If I am $10,000 in debt and I am selling you my car, how concerned do you think I will be that you get a good deal? I will probably be more concerned that I get the very highest price possible, even if my car is not worth that much. If I have a good job and plenty of money, there is a better chance that I will not be so concerned about getting more for my car than it is worth from you. The difference is based on how needy I am, and, therefore, how much of a vested interest I have. This vested interest results in missing the mark of what I should be and what I should do as a human being. Therefore, this is what the Bible calls sin.

 

God's goal for us is real righteousness or wholeness in our actions, which reflect our mind, emotions, will and spirit. This requires overcoming this world system that is based on selfishness. The Bible tells us that the issues of life come out of the heart. (Proverbs 4:23) How then, are we to achieve this wholeness? The point is that we cannot do it. The more we try to meet our needs—including the need for wholeness—the more biased and selfish we become. In fact, the harder we try to be unselfish, so that we can be righteous, the more selfish we have become. This is because, in trying to be unselfish, we are still trying to meet our own need of the self to be worthwhile. Only through the process of salvation by faith can we overcome selfishness and achieve complete wholeness!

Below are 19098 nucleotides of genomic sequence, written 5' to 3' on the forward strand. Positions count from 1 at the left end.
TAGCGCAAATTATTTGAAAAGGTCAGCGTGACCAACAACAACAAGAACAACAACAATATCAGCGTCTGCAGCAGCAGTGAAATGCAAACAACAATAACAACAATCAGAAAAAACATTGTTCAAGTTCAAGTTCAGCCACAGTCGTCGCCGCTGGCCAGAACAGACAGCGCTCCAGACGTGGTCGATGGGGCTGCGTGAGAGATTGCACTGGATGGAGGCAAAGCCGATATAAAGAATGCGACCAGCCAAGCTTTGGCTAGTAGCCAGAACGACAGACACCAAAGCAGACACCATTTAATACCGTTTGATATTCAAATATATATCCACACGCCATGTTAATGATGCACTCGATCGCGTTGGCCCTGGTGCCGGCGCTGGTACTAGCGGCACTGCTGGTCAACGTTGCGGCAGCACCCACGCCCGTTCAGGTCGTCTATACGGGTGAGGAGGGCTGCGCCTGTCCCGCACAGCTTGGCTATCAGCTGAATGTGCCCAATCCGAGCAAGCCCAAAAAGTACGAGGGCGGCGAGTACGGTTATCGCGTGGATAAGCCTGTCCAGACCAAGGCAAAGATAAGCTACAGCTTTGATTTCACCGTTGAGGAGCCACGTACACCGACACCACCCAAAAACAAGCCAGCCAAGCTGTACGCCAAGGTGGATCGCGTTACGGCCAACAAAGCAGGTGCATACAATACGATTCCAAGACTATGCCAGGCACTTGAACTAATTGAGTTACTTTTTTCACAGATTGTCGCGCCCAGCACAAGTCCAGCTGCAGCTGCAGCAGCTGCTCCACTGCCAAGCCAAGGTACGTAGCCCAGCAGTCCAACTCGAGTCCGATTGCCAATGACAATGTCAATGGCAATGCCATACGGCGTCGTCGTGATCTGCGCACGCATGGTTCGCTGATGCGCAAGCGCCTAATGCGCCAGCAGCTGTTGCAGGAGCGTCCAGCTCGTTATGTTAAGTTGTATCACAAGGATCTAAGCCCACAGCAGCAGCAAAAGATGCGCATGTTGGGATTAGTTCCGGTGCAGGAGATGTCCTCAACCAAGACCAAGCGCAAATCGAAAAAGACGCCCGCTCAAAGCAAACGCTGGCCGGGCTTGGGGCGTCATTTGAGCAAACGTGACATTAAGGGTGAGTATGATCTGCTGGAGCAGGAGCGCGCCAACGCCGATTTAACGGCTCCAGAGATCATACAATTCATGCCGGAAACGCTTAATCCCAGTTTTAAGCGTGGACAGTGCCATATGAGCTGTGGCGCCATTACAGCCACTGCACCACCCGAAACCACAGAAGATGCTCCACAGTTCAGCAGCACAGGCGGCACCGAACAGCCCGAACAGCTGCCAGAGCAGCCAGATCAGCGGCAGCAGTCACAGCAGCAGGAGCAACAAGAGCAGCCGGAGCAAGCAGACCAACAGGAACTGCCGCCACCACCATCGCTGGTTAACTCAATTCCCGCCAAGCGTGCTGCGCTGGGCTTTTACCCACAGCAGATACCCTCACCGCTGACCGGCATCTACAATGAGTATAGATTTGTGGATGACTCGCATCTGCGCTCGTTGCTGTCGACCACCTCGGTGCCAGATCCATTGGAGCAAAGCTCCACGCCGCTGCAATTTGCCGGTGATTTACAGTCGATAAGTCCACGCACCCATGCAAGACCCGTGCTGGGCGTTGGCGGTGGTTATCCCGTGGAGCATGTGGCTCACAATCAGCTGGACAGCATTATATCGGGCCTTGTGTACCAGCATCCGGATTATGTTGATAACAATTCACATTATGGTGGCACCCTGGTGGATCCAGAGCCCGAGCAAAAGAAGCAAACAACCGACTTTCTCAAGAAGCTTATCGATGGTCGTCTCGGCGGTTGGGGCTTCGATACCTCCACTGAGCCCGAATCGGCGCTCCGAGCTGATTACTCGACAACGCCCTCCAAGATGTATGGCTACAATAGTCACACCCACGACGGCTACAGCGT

1 Jo 5:4 For whatsoever is born of God overcometh the world: and this is the victory that overcometh the world, [even] our faith. 5 Who is he that overcometh the world, but he that believeth that Jesus is the Son of God?

 

If it is true that as long as we are selfish, we can never be just, righteous or whole, then only the power of God can deliver us from our selfishness. This happens through the process of salvation that works by faith. This is explained again in Romans: